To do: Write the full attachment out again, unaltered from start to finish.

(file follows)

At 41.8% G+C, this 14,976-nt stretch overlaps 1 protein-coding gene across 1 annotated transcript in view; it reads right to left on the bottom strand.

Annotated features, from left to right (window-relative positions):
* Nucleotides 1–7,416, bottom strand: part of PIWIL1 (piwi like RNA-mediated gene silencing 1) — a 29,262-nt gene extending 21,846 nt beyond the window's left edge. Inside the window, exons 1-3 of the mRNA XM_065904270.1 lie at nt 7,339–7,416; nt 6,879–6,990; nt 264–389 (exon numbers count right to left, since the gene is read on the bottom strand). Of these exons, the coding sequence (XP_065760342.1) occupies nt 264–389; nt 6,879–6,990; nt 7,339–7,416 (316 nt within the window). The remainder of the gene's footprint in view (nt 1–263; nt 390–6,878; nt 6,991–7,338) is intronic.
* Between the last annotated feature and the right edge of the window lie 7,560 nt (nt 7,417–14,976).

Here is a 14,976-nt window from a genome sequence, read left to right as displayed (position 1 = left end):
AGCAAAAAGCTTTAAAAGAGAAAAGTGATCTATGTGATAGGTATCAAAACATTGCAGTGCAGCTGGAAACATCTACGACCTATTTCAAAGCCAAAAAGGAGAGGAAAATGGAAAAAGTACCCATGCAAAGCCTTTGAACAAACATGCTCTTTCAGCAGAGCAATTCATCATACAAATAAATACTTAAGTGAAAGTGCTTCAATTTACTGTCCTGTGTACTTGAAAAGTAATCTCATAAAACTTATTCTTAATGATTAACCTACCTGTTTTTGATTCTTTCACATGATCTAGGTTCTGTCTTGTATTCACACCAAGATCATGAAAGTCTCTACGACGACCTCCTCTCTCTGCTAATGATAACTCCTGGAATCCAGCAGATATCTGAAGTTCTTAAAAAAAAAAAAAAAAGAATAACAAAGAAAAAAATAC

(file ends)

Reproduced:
At 41.8% G+C, this 14,976-nt stretch overlaps 1 protein-coding gene across 1 annotated transcript in view; it reads right to left on the bottom strand.

Annotated features, from left to right (window-relative positions):
* Nucleotides 1–7,416, bottom strand: part of PIWIL1 (piwi like RNA-mediated gene silencing 1) — a 29,262-nt gene extending 21,846 nt beyond the window's left edge. Inside the window, exons 1-3 of the mRNA XM_065904270.1 lie at nt 7,339–7,416; nt 6,879–6,990; nt 264–389 (exon numbers count right to left, since the gene is read on the bottom strand). Of these exons, the coding sequence (XP_065760342.1) occupies nt 264–389; nt 6,879–6,990; nt 7,339–7,416 (316 nt within the window). The remainder of the gene's footprint in view (nt 1–263; nt 390–6,878; nt 6,991–7,338) is intronic.
* Between the last annotated feature and the right edge of the window lie 7,560 nt (nt 7,417–14,976).

Here is a 14,976-nt window from a genome sequence, read left to right as displayed (position 1 = left end):
AGCAAAAAGCTTTAAAAGAGAAAAGTGATCTATGTGATAGGTATCAAAACATTGCAGTGCAGCTGGAAACATCTACGACCTATTTCAAAGCCAAAAAGGAGAGGAAAATGGAAAAAGTACCCATGCAAAGCCTTTGAACAAACATGCTCTTTCAGCAGAGCAATTCATCATACAAATAAATACTTAAGTGAAAGTGCTTCAATTTACTGTCCTGTGTACTTGAAAAGTAATCTCATAAAACTTATTCTTAATGATTAACCTACCTGTTTTTGATTCTTTCACATGATCTAGGTTCTGTCTTGTATTCACACCAAGATCATGAAAGTCTCTACGACGACCTCCTCTCTCTGCTAATGATAACTCCTGGAATCCAGCAGATATCTGAAGTTCTTAAAAAAAAAAAAAAAAGAATAACAAAGAAAAAAATAC